Next to transport, storing hydrogen is another great challenge. Hydrogen is often referred to as having great energy density, but this density is found in its weight (per kilogram), not in its volume (per cubic meter), and volume is the real concern when it comes to hydrogen storage.
Martin Tengler, lead hydrogen analyst at BloombergNEF, says compressed hydrogen requires 3.8 times the volume of storage space as natural gas (per unit of energy stored). This is part of the problem of transport, too. After all, to transport the same amount of energy as natural gas, you’d need more ships and trucks. Even when liquified, which is already an expensive process, requiring cooling to -253 C, hydrogen requires 2.5 times the volume of LNG – meaning you’d need more than double the number of hydrogen tankers for every LNG equivalent.
Ultimately, transporting hydrogen via pipelines is not a pipe dream, but nor is it a cure-all. Just because it can be transported in existing infrastructure does not mean that it is the best transition fuel for all applications. Gielen reminds us that it is IRENA’s position “that wherever you can directly electrify is better than using renewable energy to create hydrogen and then to transport the hydrogen.” For instance, it makes more sense, and is cheaper and far more efficient, to electrify home appliances used for cooking and heating, rather than refit millions of homes with boilers capable of withstanding variable gases.
Pipelines, then, are the cheapest and best way of transporting hydrogen – at least, transporting it regionally in what are called micro-networks. Like natural gas, transregional networks might also transport hydrogen. However, over a certain distance, pipelines simply lose their feasibility. What then?
Transporting green hydrogen produced via solar and wind in North Africa to Europe through existing pipelines, or even via new infrastructure, is a no-brainer. But as soon as you start talking about transporting hydrogen from, say, Australia to Japan, nobody with a brain would suggest a pipeline. As Tengler put it, “the difference between pipeline and anything else is massive.” Transportation over such large distances requires a different solution, and one such solution already being shipped around the world is ammonia.
A country keenly looking to ship green hydrogen in the form of ammonia is Saudi Arabia, which has planned a futuristic city on the Red Sea, called Neom City, to be exclusively powered by renewable energy. The plan is to utilise this enormous renewable output to generate hydrogen and convert it into green ammonia for export – 1.2 million tons of it annually. As Gielen sets out, the plan is for destination markets to reconvert the ammonia back into hydrogen.
One impediment to such plans is that the conversion of hydrogen is expensive, and its reconversion even more so. Whether hydrogen will be competitive after reconversion depends on the destination country. But thankfully, the advantage of shipping ammonia is that the country could still use it directly for fertiliser and even for power generation without reconversion, though it should be added that ammonia, unlike hydrogen, is a toxic gas.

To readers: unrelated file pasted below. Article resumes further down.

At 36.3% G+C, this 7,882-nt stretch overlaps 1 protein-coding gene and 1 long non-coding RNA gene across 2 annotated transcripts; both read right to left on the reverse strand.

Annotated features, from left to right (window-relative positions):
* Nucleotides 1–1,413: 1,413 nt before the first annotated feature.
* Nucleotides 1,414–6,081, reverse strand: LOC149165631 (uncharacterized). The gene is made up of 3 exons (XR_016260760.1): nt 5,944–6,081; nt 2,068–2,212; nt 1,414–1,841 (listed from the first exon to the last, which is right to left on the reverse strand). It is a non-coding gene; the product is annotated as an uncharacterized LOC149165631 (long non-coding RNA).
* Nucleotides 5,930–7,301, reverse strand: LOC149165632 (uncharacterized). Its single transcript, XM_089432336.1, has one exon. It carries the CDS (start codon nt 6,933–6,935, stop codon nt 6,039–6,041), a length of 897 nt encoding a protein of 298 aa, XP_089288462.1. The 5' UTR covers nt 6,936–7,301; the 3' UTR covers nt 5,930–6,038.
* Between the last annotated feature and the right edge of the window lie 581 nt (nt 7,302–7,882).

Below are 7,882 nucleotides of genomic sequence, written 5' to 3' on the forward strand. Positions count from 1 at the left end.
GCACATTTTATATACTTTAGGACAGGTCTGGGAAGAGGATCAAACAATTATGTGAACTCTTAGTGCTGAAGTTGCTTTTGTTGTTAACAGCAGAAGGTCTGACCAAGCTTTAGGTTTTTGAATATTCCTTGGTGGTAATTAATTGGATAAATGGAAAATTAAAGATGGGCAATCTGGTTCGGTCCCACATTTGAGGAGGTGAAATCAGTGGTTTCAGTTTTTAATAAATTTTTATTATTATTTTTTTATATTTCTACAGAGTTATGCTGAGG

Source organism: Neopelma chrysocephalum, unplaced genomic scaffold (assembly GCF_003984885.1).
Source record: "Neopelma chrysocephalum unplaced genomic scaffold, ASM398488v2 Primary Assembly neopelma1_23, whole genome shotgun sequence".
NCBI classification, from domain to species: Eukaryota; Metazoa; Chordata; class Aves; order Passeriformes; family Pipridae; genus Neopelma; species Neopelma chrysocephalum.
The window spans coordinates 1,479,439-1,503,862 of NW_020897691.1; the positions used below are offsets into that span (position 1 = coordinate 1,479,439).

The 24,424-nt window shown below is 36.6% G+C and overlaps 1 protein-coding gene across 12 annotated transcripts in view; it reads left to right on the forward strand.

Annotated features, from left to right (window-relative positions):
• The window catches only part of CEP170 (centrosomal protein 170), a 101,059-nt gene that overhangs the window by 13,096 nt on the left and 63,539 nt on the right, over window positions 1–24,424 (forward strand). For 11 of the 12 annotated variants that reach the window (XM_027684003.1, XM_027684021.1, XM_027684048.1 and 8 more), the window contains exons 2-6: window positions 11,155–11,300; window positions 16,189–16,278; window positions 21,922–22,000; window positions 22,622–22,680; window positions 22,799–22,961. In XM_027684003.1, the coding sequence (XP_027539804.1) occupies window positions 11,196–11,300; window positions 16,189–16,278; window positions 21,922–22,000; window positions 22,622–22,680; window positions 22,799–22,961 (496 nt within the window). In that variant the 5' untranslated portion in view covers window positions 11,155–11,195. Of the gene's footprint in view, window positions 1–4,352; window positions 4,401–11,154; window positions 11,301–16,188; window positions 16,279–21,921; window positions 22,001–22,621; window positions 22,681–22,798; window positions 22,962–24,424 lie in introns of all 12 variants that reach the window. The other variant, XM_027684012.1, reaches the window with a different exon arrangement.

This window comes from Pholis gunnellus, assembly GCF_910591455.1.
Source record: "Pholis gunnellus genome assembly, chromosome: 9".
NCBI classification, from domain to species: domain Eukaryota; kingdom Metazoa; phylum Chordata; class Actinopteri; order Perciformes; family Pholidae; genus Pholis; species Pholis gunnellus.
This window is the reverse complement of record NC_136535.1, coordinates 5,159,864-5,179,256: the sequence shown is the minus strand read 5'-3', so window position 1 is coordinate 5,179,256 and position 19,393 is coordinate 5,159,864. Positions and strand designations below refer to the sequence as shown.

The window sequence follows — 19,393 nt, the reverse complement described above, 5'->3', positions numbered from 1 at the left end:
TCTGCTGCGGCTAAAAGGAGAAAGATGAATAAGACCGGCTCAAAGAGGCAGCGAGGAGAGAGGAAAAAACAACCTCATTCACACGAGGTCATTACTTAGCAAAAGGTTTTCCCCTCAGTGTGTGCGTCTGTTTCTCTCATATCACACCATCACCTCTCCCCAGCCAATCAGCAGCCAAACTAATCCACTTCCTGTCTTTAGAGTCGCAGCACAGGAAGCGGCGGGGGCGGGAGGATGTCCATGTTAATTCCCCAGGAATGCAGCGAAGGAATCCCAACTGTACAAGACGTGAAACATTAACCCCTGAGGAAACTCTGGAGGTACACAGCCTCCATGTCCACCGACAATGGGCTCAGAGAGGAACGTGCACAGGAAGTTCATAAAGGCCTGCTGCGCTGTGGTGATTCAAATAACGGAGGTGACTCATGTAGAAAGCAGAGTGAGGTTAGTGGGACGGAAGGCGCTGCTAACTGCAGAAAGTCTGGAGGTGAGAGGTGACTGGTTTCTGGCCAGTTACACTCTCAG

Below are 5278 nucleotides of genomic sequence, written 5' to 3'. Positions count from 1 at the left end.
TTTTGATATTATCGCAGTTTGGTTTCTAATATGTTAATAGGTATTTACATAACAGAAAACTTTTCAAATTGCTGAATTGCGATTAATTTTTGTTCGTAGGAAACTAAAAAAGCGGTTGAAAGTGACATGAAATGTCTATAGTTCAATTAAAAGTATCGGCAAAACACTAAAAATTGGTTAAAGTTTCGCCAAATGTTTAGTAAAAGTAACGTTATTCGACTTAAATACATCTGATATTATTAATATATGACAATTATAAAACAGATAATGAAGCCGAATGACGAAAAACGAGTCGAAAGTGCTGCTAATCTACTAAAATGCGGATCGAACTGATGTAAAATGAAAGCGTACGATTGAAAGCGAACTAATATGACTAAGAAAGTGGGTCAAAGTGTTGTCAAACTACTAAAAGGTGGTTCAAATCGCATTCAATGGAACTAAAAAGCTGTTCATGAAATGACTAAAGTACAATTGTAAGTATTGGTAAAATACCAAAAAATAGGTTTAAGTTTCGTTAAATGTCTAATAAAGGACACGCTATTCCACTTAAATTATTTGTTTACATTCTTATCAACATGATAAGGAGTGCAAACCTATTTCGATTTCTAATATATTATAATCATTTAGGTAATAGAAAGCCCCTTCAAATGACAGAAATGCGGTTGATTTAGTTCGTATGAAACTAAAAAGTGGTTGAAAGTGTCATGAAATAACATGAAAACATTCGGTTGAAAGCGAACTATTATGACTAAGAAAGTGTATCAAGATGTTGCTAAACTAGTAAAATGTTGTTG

“The Japanese want to use green ammonia in coal-fired power plants,” says Tengler. “Eventually they want to do 100% ammonia … for a place like Japan importing hydrogen in the form of ammonia and using it directly could make sense in some instances.” Saudi Arabia has already trialled a shipment of blue ammonia to Japan. Going forward, for resource-rich countries like Saudi Arabia and Australia, shipping green ammonia may be the most feasible way “to sell their hydrogen.” As Cosma Panzacchi, the executive vice president of Snam’s Business Hydrogen Unit, puts it: “Green ammonia can play a very important role for hydrogen transport from countries that have a big potential in terms of production, but they are not connected through a pipeline. The transport via ammonia could integrate the pipeline transport for long distances, similarly to LNG for natural gas.”
Moreover, Gielen points out that when it comes to green ammonia, “it is not only a question of how do you ship ammonia, but ammonia for shipping … That’s the idea, to directly use it in a ship engine.” Whether or not the economics of such a development are feasible, it is technically feasible.
As it stands, we have solutions to the challenge of green hydrogen transportation. There are other transportation options available, but all are still in early phases of testing and development. Thankfully, as Tengler’s calculations show, “if you break down the levelised cost of hydrogen production, renewable electricity makes up a larger proportion and it’s going to make up an even larger proportion as the cost of electrolysers go down too. So, I would say potentially the most important breakthrough in the cost of hydrogen is not in production or transport technology, but rather the continuing decline in the cost of renewables.”